As a registered charity, we need to raise £500,000 a year to reach 90,000 children with our programme of extraordinary theatre and workshops. As well as creating theatre for children of all ages we offer 10% of our tickets free, or heavily subsidised, to schools and community groups so that everyone can enjoy our shows. The Glorious Grandparent scheme directly supports our work and will enable us to create opportunities for even more children. 

Glorious Grandparent Ambassador Dame Judi Dench says:
'Glorious Grandparents is a fantastic idea. I have always believed that children should be taken to the theatre at a very early age. I was taken by my parents and that's what inspired me. My grandson is now 21 - he goes to see everyting in the theatre! I'm sure this is because we took him when he was young!

If you would like to join or simply would like to find out more, contact us at or call us on 020 7645 0527.

Leave a reply

Fingers Crossed for the Off West End Awards!

We are excited to have four shows shortlisted at this year's Off West End Awards. 

Our shows are shortlisted in the below categories:

Best Production for Young People 0 – 7:  Not Now, Bernard and Huddle

Best Production for Young People 8+: Beginners

Best Production for Young People 13+: The End of Eddy

The winners will be announced at a ceremony on 3 February 2019, held at Battersea Arts Centre. Keep your fingers crossed!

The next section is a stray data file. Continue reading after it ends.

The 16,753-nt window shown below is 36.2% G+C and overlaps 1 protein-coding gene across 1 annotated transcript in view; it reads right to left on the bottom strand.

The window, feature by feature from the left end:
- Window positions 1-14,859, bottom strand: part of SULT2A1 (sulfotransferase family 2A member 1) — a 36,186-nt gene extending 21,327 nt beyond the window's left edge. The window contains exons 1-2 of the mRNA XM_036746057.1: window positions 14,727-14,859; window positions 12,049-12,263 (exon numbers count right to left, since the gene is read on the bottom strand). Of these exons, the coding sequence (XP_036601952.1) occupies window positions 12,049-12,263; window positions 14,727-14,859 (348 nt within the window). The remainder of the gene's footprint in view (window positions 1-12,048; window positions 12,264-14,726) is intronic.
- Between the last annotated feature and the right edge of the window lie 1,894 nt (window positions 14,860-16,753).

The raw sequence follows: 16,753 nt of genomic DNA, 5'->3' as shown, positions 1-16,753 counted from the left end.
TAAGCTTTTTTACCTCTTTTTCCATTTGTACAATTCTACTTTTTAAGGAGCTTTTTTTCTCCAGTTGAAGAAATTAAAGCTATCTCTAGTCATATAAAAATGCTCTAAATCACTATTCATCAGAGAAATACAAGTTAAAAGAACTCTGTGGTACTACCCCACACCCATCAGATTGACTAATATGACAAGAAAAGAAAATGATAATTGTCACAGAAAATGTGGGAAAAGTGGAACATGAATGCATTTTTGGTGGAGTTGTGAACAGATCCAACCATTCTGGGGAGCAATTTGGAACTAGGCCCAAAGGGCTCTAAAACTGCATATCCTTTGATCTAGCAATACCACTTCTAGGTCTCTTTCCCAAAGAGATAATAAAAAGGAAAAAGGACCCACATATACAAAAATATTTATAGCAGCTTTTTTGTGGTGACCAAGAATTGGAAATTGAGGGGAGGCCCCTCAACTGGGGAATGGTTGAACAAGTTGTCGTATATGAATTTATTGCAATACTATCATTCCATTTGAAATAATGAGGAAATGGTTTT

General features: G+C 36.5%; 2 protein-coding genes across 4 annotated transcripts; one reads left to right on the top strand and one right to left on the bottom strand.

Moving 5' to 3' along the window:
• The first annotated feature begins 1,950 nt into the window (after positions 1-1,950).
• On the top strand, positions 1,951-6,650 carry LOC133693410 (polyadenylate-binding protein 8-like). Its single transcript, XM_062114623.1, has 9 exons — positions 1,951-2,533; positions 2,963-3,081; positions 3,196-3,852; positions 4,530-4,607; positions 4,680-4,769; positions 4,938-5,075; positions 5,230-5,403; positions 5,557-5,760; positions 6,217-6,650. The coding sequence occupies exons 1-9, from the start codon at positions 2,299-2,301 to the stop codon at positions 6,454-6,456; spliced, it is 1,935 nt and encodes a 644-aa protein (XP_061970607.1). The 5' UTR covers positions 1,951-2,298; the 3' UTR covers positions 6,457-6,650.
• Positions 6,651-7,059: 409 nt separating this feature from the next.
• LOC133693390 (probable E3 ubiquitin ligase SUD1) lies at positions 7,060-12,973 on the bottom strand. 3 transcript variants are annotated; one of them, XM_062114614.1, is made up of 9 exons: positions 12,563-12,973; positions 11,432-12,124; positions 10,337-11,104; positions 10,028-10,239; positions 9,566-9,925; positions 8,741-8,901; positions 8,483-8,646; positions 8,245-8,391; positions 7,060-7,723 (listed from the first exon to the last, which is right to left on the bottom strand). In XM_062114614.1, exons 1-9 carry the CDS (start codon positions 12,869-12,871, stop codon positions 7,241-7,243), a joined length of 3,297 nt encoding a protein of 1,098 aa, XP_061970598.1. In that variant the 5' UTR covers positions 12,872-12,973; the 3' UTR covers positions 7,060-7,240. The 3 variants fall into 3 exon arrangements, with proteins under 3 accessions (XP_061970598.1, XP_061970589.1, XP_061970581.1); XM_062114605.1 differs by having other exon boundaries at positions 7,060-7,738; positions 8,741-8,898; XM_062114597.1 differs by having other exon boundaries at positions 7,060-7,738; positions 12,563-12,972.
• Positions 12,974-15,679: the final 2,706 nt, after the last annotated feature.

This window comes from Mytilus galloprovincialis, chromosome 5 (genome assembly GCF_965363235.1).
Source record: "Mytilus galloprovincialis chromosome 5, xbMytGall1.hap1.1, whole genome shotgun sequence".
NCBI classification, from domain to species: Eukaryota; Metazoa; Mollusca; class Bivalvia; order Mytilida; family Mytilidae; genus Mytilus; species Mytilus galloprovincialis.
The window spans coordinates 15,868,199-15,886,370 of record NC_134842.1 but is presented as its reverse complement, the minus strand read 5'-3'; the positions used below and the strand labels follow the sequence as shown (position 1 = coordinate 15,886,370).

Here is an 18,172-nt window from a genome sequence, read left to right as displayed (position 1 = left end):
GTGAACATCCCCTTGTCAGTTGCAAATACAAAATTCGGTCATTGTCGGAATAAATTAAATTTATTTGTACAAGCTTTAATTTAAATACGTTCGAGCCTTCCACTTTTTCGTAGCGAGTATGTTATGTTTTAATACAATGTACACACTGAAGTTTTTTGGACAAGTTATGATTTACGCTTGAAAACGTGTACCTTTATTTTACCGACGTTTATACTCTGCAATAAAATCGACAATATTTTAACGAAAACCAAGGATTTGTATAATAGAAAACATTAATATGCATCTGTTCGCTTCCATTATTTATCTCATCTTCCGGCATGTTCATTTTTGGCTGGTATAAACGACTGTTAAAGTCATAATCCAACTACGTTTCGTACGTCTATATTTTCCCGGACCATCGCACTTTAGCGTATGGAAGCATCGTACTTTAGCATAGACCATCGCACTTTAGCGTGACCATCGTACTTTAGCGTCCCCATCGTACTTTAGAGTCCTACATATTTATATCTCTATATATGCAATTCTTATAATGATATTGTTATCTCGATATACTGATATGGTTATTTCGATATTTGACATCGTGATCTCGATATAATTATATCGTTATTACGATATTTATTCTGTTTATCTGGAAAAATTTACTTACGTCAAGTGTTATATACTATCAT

See the full shortlist here or find out more about the Off West End Awards here.   

Leave a reply

Free Theatre-Making Workshop

Aged between 14 and 18? Do you like to perform and enjoy collaborating with others? If so, we need you. 

We are looking for young people to join writer and performer, Polarbear and director, Yael Shavit for a practical theatre workshop at the Unicorn Theatre this Saturday 19th Jan, 2 – 5pm.

This will be a fun one off session of improvisation, character work and experimenting with scenarios as they share their process and tips for developing your own theatre piece.

Steven Camden (Polarbear) is one of the most respected spoken word artists in the UK. Regularly performing his work internationally since 2007.

Yael Shavit is a director and dramaturg who has worked with Steven for over ten years on all his performance pieces as well as directing and collaborating with many other artists and companies.

Last few places remaining – if you would like to join this workshop please email or phone 020 7645 0509 to book a free place.

Leave a reply

Beginners triumphs at the Writers’ Guild Awards

Amalia Vitale as Sandy in Beginners at Unicorn Theatre

We are thrilled that writer and director Tim Crouch has won a 2019 Writers’ Guild Award for his play Beginners, which premiered at the Unicorn in Easter 2018.